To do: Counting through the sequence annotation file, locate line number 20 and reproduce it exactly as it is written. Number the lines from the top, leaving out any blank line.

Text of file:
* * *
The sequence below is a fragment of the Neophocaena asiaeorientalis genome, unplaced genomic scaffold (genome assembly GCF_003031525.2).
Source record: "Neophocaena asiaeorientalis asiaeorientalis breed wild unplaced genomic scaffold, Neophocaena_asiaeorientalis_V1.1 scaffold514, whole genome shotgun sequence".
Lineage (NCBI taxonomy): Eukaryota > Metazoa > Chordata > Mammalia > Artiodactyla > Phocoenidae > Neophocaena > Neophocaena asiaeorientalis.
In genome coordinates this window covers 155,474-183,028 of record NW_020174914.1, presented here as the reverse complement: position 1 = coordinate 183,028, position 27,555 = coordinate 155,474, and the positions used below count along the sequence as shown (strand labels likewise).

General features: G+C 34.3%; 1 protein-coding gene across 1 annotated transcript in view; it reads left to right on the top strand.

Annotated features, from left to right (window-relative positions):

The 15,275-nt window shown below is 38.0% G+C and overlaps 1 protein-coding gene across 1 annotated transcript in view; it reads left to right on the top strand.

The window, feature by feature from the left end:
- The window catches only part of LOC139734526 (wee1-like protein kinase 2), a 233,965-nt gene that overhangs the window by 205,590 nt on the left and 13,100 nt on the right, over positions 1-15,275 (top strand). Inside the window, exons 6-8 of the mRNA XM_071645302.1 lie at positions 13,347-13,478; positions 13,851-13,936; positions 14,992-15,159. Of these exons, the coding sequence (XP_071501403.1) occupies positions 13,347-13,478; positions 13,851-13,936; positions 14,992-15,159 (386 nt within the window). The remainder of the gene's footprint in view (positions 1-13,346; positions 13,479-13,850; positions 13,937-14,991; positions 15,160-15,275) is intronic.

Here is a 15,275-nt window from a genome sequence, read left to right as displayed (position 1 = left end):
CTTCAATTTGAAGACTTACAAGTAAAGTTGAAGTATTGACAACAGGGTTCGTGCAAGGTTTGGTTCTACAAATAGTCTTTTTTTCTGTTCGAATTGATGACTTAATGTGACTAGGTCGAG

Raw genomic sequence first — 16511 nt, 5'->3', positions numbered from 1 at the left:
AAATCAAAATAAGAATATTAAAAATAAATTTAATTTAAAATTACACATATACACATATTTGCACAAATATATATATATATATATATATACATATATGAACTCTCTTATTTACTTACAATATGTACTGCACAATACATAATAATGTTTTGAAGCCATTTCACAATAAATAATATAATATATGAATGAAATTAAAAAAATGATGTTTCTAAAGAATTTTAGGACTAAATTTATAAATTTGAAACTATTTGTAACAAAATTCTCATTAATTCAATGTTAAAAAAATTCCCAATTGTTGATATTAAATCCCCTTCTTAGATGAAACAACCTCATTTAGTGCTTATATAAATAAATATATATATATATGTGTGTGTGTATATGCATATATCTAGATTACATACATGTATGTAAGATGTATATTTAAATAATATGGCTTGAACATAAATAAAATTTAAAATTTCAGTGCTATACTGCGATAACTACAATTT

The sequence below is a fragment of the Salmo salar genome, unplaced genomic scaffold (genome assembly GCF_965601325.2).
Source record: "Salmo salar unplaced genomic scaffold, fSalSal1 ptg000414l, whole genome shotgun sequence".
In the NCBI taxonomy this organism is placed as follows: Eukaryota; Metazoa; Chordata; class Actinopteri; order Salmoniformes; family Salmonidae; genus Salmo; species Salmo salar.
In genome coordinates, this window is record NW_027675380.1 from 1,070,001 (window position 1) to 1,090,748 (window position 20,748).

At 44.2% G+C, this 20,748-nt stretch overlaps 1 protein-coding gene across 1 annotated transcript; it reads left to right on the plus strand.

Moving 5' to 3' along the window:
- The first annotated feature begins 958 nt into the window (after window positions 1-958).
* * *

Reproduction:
- The first annotated feature begins 958 nt into the window (after window positions 1-958).